Posts Tagged ‘18:2’

WCU Volume 18, Issue 2 – March 26, 2010

Thursday, March 25th, 2010

PDF Version of WCU 18:2 – March 26, 2010

In this issue:

Vegetables
Producing Quality Seedless Watermelon Transplants
2010 Fungicide Update for Vegetables
Fungicide Guide for Managing Resistance of Fungi on Vegetable Crops Available Online
Information on Potato and Tomato Late Blight Management
Winter Temperature Index for Predicting Stewart’s Wilt in Delaware Sweet Corn 2000-2010

Agronomic Crops
Agronomic Crop Disease Update
Italian Ryegrass Control for No-Till Corn
Horseweed is Getting Harder to Control
Ignite 280 – Where is the Fit for Soybeans?
Weed Control in Forages
Grain Marketing Highlights

Announcements
Local Farmers Wanted for Western Sussex Farmer’s Market
Invitation to Join the Fruit and Vegetable Growers Association of Delaware
New Castle County Agronomic Grower Meeting and 3rd Annual Dinner

Weather

Grain Marketing Highlights

Thursday, March 25th, 2010

Carl German, Extension Crops Marketing Specialist; clgerman@udel.edu

2010 Preliminary Crop Production Forecasts
An important date lies just ahead for the grain trade. March 31 marks the release of USDA’s survey based Prospective Plantings and the 1st quarter Grain Stocks in All Positions reports. These reports are important because they will set the stage for commodity trading going into the spring and summer months, coinciding with the time period that we generally experience seasonal rallies in the corn and soybean markets. The looming questions going into the reports are the number of 2010 corn and soybean acres famers say they intend to plant and whether the stocks report suggests lower or higher ending stocks for the ‘09/‘10 marketing year? The size of the production estimates and the amount of stocks on hand will help to determine the extent of the expected seasonal rally. Another factor likely to determine the extent of a seasonal rally is the weather. Although still early, saturated soils throughout the Corn Belt may prove to be reason to remain cautiously optimistic concerning commodity prices this spring and early summer. The nation’s farmers are not expected to risk delayed planting for corn this year considering the high moisture problems that were prevalent in the 2009 U.S. corn harvest.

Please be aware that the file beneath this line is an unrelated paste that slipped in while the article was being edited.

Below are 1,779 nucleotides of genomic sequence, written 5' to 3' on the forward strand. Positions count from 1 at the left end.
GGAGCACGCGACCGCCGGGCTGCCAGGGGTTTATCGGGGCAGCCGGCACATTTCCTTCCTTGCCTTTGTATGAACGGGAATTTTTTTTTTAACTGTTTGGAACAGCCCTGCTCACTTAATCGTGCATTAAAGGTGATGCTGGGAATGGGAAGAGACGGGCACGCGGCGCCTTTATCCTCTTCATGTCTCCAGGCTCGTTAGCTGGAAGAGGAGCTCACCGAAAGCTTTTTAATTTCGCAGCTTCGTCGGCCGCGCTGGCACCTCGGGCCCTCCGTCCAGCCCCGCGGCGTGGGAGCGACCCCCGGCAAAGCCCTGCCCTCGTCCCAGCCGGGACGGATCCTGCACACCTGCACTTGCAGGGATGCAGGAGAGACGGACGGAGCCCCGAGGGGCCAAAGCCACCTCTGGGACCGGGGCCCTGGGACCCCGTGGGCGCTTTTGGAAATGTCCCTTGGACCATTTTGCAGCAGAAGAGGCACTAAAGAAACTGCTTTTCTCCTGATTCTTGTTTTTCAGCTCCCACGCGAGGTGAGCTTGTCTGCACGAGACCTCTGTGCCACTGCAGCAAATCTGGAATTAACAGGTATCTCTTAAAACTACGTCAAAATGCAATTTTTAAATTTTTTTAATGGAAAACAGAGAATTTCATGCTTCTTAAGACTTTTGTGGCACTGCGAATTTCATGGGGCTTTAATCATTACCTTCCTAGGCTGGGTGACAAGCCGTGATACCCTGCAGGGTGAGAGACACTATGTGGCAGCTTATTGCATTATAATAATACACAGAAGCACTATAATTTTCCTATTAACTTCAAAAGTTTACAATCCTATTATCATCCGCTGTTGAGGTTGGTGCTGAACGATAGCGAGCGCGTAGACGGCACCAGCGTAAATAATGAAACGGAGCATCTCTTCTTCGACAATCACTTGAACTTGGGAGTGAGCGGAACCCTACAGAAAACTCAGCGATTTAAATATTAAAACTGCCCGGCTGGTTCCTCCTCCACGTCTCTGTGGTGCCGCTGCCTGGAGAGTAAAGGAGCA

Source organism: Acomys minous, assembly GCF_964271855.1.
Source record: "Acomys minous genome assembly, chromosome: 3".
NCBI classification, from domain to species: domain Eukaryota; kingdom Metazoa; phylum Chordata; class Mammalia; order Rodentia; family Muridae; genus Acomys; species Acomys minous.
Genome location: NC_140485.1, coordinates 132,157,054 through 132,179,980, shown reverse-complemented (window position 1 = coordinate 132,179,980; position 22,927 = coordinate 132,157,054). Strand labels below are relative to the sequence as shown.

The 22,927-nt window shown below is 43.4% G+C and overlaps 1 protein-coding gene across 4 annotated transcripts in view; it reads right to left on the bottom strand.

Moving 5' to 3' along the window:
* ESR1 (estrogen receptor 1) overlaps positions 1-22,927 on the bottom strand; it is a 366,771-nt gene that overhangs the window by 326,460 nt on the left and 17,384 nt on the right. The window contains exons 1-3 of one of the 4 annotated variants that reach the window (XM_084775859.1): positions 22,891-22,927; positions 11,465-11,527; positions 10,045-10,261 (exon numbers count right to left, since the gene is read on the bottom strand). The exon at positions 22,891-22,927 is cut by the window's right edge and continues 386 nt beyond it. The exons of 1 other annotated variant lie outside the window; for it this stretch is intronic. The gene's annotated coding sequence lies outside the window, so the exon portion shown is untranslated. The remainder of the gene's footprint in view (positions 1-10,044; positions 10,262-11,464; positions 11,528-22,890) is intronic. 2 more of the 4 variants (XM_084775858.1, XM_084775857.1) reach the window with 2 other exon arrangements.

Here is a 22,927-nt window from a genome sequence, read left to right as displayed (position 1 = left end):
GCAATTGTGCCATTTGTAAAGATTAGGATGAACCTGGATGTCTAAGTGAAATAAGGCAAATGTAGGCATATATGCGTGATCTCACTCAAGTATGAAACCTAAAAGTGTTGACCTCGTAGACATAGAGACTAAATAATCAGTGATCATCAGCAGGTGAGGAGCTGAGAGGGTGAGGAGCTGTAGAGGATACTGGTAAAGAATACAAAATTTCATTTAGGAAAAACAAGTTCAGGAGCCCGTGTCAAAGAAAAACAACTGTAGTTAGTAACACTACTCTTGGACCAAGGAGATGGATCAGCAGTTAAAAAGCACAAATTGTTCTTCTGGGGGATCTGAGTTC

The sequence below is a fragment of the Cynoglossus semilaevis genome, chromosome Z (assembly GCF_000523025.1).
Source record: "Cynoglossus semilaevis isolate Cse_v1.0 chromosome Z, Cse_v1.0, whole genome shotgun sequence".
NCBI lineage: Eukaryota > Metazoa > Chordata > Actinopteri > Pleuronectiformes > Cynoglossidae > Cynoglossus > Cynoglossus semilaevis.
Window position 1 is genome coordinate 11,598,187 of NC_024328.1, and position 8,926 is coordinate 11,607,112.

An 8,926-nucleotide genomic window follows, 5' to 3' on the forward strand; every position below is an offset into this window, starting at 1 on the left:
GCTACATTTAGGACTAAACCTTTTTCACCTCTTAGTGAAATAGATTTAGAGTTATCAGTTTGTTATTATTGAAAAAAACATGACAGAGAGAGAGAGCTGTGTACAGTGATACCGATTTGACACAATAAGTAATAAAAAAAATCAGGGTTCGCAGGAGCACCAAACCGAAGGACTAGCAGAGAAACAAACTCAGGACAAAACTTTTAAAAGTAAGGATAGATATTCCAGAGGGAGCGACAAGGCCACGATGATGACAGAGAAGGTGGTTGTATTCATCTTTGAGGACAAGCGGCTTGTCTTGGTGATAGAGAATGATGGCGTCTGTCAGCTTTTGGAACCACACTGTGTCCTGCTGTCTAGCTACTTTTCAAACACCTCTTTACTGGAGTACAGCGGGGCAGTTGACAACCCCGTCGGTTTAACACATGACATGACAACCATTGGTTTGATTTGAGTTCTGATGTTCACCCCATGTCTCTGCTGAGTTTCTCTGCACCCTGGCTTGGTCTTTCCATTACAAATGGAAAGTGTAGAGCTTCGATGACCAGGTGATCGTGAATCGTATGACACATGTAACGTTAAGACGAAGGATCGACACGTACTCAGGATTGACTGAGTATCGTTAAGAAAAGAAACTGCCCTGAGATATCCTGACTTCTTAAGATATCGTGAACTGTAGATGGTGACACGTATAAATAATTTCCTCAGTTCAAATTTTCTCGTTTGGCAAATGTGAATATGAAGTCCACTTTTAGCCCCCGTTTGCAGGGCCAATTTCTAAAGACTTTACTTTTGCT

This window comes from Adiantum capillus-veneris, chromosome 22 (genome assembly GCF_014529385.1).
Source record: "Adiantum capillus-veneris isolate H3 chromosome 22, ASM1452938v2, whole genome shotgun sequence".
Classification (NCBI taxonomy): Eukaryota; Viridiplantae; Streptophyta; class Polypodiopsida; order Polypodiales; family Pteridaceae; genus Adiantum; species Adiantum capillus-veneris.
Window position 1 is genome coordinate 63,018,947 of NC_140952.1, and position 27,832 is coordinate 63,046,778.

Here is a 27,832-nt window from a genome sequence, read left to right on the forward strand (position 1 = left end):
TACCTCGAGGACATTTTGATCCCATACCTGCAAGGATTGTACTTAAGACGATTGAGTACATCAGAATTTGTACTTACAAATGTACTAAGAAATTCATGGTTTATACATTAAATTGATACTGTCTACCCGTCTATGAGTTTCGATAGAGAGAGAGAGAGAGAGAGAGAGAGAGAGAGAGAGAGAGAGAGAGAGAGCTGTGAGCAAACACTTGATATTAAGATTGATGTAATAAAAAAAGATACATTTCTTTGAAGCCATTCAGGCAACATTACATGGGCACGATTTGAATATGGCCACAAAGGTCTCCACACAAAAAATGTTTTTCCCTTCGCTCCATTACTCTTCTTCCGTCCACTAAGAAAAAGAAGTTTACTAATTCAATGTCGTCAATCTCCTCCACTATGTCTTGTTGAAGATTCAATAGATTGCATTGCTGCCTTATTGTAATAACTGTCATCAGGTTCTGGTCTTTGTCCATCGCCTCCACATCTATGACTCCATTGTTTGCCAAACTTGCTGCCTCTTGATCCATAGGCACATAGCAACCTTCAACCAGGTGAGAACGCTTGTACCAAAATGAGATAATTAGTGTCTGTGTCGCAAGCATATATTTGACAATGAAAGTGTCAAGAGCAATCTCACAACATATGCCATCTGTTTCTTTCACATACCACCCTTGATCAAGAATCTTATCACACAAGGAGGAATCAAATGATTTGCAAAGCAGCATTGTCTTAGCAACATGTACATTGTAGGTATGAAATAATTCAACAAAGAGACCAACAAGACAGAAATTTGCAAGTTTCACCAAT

Informa Economics estimates 2010 U.S. corn acreage at 88.427 million acres; soybean acreage at 78.629 million acres; and all U.S. wheat acreage at 53.655 million acres ahead of the March 31 report. Allendale Inc. estimates planted corn acres at 90.2 million acres; soybean plantings at 79.1 million acres; and all wheat acres at 53.4 million acres. The markets will settle on trading USDA’S projections that will be released next Wednesday.

Market Strategy
Currently, initial support for May corn futures lies at $3.61. If May corn closes below that level then the next level of support is at $3.51. Support for May soybeans is at $9.58. Both markets are trading at or below support levels this morning. If broken, then we are likely to see nearby corn and soybean prices moving lower in the near term.

New crop Dec ‘10 corn futures are currently trading at $3.90 per bushel (12 cents lower); Nov ‘10 soybean futures at $9.28 (11 cents lower); with July ‘10 SRW wheat futures at $4.86 per bushel (13 cents lower than last week’s recorded prices). The lower prices are attributed to the harvest of the Southern Hemisphere corn and soybean crops; harvest progress in the Northern tier of the U.S. Corn Belt; and a drier 7 to 10 day forecast for the Midwest. For technical assistance on making grain marketing decisions contact Carl L. German, Extension Crops Marketing Specialist.

Weed Control in Forages

Thursday, March 25th, 2010

Quintin Johnson, Extension Associate – Weed Science; quintin@udel.edu and Mark VanGessel, Extension Weed Specialist; mjv@udel.edu